Two months ago, security researcher Karsten Nohl demonstrated an attack he called BadUSB. Nohl showed that it was possible to corrupt any USB device with undetectable malware; because of the severity of the problem, he did not release his notes to the public. Now, two other researchers believe that they have been able to replicate Nohl’s findings. However, they have elected to release this information on GitHub in the hopes that it will spark USB manufacturers into taking security more seriously.
Researchers Adam Caudill and Brandon Wilson showed that they have reverse engineered the BadUSB firmware that could be potentially used to perpetrate an attack at the Derbycon security conference. The code they used is now available to the public, which they intended to assist security firms in defending against the possible attack vector. Unfortunately, there is always the chance that malicious hackers will adopt the research for their own use.
Caudill told Wired magazine that releasing the information is not as damaging as people fear. He argues that it is likely that highly resourced government agencies are already aware of the exploit, and have potentially been using it against civilian targets. Caudill intends to demonstrate that this is a practical problem that can be used by anyone, and that it should be a priority for manufacturers to seal off the problem.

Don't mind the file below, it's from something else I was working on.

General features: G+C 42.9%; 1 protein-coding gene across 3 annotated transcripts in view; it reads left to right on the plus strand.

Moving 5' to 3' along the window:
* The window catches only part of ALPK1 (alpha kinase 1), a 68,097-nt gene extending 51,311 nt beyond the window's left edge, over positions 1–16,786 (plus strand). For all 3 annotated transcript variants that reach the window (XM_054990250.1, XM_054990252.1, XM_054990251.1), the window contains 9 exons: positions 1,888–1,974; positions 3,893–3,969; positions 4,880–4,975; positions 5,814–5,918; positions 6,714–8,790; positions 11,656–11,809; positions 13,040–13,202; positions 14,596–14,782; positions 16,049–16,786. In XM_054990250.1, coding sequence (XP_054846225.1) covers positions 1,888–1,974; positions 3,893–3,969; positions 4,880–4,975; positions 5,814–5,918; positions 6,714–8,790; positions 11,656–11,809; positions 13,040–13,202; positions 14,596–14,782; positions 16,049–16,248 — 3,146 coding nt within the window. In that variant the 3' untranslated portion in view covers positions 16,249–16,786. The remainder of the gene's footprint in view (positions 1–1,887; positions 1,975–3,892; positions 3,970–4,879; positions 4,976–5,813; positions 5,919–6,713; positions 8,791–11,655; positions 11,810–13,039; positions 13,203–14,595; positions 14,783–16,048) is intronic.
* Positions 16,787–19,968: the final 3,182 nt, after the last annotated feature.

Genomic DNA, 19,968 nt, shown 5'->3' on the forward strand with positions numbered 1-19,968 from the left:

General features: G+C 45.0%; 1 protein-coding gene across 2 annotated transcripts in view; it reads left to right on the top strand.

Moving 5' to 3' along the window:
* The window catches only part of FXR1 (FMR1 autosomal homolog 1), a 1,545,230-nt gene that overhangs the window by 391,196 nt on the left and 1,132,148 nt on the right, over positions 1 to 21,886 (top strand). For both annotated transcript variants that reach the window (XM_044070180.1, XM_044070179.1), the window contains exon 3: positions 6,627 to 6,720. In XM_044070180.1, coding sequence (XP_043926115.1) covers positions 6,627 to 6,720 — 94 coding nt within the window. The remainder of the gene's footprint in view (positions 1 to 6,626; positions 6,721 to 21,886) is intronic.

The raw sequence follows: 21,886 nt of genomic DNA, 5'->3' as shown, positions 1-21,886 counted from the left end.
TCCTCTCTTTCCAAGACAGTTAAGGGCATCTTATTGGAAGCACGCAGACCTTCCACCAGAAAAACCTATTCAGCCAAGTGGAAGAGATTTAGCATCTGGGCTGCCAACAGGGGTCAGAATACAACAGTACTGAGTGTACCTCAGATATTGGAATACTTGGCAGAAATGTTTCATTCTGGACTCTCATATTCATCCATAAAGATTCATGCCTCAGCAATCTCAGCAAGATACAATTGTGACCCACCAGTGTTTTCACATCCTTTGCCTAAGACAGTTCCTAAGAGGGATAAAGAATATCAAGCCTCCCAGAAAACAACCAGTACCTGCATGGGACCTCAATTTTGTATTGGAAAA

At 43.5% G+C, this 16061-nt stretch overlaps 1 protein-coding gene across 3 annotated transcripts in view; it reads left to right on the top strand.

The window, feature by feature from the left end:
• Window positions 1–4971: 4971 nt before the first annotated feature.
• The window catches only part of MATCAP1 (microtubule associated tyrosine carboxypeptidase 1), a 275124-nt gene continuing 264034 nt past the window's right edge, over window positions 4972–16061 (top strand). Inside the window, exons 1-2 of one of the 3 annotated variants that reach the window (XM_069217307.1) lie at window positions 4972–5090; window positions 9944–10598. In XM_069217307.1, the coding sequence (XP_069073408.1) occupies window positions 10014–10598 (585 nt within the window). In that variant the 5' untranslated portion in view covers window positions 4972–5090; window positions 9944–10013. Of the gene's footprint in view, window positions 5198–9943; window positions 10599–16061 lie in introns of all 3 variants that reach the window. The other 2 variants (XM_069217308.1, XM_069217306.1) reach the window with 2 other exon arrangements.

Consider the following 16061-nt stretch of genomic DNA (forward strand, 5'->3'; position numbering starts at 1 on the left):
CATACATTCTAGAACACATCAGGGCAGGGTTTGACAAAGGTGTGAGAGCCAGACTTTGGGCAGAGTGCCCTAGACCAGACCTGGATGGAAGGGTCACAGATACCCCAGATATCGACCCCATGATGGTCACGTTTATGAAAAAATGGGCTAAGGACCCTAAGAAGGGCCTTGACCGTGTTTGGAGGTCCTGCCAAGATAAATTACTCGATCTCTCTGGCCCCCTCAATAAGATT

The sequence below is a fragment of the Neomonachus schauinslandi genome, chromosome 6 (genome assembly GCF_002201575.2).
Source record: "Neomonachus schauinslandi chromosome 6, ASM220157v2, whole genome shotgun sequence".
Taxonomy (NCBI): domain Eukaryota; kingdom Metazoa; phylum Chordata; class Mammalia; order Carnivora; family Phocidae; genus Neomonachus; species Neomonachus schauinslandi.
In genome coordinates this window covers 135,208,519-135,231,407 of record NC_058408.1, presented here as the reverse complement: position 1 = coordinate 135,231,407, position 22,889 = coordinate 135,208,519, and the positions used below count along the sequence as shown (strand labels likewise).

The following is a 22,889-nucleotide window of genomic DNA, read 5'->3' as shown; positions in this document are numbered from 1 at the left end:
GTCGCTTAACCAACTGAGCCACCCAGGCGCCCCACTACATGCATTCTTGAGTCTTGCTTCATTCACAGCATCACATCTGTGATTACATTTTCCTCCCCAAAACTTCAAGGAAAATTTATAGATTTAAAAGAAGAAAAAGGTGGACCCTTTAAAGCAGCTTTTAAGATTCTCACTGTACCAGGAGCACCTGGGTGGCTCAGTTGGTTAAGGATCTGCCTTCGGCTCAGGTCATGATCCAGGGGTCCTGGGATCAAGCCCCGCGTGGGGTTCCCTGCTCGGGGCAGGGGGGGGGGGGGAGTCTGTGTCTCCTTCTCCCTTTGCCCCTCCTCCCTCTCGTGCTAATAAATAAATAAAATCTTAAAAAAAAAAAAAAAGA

Nohl, who had originally discovered BadUSB, did not release his own data because he believes the problem to be unpatchable. The fundamental security architecture of USB would have to be rewritten to prevent devices from being used as potential carriers of the malware. Not only that, it could take decades for manufacturers to catch up and replace all the devices that are now vulnerable to the issue.
It should be noted that BadUSB is considered such a severe problem that even Caudill and Wilson have not released all their findings. The two are still debating whether it is safe to allow the world to know the details of the more debilitating problems of the USB security issue.